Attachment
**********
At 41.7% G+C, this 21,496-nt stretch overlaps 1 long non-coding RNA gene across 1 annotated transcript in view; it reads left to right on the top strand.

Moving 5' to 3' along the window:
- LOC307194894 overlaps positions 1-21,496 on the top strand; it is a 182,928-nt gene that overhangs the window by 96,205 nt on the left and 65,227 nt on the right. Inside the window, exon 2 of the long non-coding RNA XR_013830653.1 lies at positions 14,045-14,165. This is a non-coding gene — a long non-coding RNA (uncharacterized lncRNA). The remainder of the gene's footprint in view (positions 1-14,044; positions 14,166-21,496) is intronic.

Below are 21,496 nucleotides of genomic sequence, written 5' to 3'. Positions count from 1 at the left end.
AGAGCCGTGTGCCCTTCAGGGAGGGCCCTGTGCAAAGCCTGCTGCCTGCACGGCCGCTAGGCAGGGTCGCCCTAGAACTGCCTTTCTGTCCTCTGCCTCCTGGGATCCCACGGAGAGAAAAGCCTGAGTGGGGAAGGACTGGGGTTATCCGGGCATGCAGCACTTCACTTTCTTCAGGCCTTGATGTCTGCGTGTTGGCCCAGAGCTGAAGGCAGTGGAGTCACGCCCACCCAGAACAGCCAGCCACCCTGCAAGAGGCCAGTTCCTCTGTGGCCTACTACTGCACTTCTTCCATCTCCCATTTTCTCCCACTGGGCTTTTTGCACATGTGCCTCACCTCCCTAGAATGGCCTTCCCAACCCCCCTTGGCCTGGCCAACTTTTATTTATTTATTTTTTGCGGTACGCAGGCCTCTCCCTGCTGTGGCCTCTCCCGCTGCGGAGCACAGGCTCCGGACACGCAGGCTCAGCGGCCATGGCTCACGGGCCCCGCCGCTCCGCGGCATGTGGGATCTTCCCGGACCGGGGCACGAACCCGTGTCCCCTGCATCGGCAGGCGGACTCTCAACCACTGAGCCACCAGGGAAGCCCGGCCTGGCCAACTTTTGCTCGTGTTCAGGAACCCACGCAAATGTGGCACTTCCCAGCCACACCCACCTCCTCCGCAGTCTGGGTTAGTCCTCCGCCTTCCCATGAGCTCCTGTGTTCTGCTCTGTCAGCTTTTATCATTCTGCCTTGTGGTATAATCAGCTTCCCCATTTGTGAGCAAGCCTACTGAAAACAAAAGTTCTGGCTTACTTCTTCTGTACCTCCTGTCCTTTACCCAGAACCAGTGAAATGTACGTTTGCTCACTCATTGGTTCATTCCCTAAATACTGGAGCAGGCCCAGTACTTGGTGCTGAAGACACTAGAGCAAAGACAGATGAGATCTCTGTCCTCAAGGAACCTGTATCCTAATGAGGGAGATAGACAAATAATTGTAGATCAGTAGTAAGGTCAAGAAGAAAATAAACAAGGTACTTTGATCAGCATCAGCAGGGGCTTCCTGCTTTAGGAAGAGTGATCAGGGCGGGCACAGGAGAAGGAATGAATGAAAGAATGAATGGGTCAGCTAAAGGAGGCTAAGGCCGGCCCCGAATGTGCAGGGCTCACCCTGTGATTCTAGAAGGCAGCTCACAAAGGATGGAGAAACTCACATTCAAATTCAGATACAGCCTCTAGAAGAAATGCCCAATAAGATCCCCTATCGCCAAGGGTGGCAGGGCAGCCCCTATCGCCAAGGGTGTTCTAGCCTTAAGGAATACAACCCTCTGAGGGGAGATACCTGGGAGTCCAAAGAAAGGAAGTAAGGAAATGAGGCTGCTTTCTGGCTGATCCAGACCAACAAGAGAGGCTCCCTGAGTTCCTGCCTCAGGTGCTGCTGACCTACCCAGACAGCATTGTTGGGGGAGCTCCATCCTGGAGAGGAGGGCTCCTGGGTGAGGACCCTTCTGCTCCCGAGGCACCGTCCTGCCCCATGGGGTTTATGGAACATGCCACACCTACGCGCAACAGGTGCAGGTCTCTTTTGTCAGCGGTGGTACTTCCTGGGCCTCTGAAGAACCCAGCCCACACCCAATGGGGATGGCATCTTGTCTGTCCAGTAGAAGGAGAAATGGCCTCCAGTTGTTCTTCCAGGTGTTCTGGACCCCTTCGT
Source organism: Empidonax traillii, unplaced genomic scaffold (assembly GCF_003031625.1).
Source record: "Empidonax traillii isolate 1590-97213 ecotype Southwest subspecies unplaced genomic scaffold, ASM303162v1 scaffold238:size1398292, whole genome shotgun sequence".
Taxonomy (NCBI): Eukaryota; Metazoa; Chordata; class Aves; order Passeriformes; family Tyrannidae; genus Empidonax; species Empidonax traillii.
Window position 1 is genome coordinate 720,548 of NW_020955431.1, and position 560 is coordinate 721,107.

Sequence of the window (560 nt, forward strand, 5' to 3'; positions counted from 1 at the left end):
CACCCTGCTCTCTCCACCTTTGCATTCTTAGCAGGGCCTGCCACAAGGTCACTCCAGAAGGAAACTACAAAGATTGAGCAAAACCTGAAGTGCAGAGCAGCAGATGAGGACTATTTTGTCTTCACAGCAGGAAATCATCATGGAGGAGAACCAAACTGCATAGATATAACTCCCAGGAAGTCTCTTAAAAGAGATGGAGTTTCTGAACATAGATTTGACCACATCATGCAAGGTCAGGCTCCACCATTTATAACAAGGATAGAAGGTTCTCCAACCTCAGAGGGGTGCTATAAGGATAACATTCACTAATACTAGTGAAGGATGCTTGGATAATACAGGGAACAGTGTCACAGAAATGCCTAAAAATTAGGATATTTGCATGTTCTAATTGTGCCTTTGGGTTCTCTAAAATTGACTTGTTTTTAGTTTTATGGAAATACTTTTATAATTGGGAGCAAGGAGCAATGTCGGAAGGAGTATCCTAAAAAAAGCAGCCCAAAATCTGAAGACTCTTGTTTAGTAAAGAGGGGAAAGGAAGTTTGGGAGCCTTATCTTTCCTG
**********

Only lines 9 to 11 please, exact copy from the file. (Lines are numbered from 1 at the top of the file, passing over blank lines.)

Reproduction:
Window position 1 is genome coordinate 720,548 of NW_020955431.1, and position 560 is coordinate 721,107.

Sequence of the window (560 nt, forward strand, 5' to 3'; positions counted from 1 at the left end):
CACCCTGCTCTCTCCACCTTTGCATTCTTAGCAGGGCCTGCCACAAGGTCACTCCAGAAGGAAACTACAAAGATTGAGCAAAACCTGAAGTGCAGAGCAGCAGATGAGGACTATTTTGTCTTCACAGCAGGAAATCATCATGGAGGAGAACCAAACTGCATAGATATAACTCCCAGGAAGTCTCTTAAAAGAGATGGAGTTTCTGAACATAGATTTGACCACATCATGCAAGGTCAGGCTCCACCATTTATAACAAGGATAGAAGGTTCTCCAACCTCAGAGGGGTGCTATAAGGATAACATTCACTAATACTAGTGAAGGATGCTTGGATAATACAGGGAACAGTGTCACAGAAATGCCTAAAAATTAGGATATTTGCATGTTCTAATTGTGCCTTTGGGTTCTCTAAAATTGACTTGTTTTTAGTTTTATGGAAATACTTTTATAATTGGGAGCAAGGAGCAATGTCGGAAGGAGTATCCTAAAAAAAGCAGCCCAAAATCTGAAGACTCTTGTTTAGTAAAGAGGGGAAAGGAAGTTTGGGAGCCTTATCTTTCCTG